On Thursday, September 5, Trinidad City Council held a special meeting to vote on accepting the resignation of City Manager Greg Sund. The mayor began the meeting by admonishing the public for their “speculation” as to why the city manager was leaving. Mayor Rico, went on to chide the public for discussing the resignation on Facebook and renounced the idea that Mr. Sund had to resign or be faced with termination.
I find his condemnation absolutely unwarranted.
The council meeting for the city manager’s yearly evaluation on July 17 was somewhat benign for Mr. Sund, but the evaluation follow up on August 26, was held in executive session, closed from the public. That alone is suspicious and it was then that the community received the impression that Mr. Sund will not be continuing as city manager. It has always been a practice in polite society that managers and administrators be given the choice of resigning or termination. No reason to expect any different from council.
It wasn’t speculation, Mr. Mayor. It was deduction.
Speaking only as a concerned member of the community, it is irritating to be talked down to by a mayor who did not follow basic procedure while holding this special meeting; roll call was not taken at the opening of the meeting to show a quorum was present for voting, as stated in Article 3 Division 1 (6) of the Municipal Code. Nor did the mayor allow for public comments as set forth in the Home Charter 5.16.
The public’s right to form an opinion and speak their opinion is absolute, and the best way to circumvent rumors is to make the truth available. The mayor could have, and should have, given a press release with a brief summary of the reasoning behind council’s intentions, but chose not to, so much for government transparency.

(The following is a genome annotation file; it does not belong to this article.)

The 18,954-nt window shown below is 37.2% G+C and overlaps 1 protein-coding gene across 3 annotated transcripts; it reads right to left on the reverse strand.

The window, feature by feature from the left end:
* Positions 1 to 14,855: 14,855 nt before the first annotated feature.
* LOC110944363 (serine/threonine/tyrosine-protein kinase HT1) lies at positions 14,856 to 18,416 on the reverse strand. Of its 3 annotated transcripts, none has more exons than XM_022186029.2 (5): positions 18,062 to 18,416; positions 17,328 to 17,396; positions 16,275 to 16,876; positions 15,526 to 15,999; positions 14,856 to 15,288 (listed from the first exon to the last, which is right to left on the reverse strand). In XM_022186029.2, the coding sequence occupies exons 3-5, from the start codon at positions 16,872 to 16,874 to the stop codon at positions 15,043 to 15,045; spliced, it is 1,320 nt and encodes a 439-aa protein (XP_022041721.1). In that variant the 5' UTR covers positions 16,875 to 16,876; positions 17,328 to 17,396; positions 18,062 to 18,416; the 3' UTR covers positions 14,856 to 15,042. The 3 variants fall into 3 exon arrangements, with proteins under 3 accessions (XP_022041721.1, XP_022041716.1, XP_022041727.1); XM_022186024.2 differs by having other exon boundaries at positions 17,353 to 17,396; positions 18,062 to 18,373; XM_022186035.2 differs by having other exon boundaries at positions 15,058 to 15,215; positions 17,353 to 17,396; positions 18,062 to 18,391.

Everyone on council knew of Mr. Sund’s lack of experience and hired him anyway. A warm body with a lofty salary and after a year of poor guidance, Mr. Sund failed his evaluation. Greg Sund will receive padding for his resume and a sweet severance package, but the community has to watch our tax dollars feed the city’s revolving door, again.
I do invite council to improve themselves and the process by being more responsible when hiring a new city manager.
Google what city managers make in other towns the size of Trinidad, using it as a guide for salaries; as a qualification for applicants, have them create a written three to five year plan for Trinidad. That would cause them to study the town’s history and plans for the future. More importantly, do your due diligence and check the background of each applicant yourselves instead of trusting someone being paid for their suggestions, as they will only tell you what you want to hear, get paid and leave with no culpability. Finally, council must supervise their employee by setting parameters and goals for the city manager and follow through on accomplishments and consistent guidance to prevent failure.